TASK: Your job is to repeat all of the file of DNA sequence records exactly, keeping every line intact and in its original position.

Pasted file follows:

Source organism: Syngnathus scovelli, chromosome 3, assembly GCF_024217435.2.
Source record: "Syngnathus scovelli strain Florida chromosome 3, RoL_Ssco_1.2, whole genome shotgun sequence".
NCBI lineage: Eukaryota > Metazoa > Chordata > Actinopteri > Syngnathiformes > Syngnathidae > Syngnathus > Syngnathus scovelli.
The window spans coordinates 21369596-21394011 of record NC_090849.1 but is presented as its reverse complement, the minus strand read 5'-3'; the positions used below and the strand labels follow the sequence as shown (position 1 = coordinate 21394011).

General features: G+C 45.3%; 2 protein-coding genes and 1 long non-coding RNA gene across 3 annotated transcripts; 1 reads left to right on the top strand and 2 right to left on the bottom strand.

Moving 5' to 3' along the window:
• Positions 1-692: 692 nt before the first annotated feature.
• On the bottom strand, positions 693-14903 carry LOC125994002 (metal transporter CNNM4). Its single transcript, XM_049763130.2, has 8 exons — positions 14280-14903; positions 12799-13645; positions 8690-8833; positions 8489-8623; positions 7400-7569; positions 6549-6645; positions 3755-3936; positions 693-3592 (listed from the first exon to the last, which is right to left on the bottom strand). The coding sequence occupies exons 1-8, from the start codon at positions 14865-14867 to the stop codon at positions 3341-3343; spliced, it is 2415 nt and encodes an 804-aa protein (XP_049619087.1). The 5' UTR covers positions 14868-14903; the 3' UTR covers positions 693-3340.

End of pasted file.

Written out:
Source organism: Syngnathus scovelli, chromosome 3, assembly GCF_024217435.2.
Source record: "Syngnathus scovelli strain Florida chromosome 3, RoL_Ssco_1.2, whole genome shotgun sequence".
NCBI lineage: Eukaryota > Metazoa > Chordata > Actinopteri > Syngnathiformes > Syngnathidae > Syngnathus > Syngnathus scovelli.
The window spans coordinates 21369596-21394011 of record NC_090849.1 but is presented as its reverse complement, the minus strand read 5'-3'; the positions used below and the strand labels follow the sequence as shown (position 1 = coordinate 21394011).

General features: G+C 45.3%; 2 protein-coding genes and 1 long non-coding RNA gene across 3 annotated transcripts; 1 reads left to right on the top strand and 2 right to left on the bottom strand.

Moving 5' to 3' along the window:
• Positions 1-692: 692 nt before the first annotated feature.
• On the bottom strand, positions 693-14903 carry LOC125994002 (metal transporter CNNM4). Its single transcript, XM_049763130.2, has 8 exons — positions 14280-14903; positions 12799-13645; positions 8690-8833; positions 8489-8623; positions 7400-7569; positions 6549-6645; positions 3755-3936; positions 693-3592 (listed from the first exon to the last, which is right to left on the bottom strand). The coding sequence occupies exons 1-8, from the start codon at positions 14865-14867 to the stop codon at positions 3341-3343; spliced, it is 2415 nt and encodes an 804-aa protein (XP_049619087.1). The 5' UTR covers positions 14868-14903; the 3' UTR covers positions 693-3340.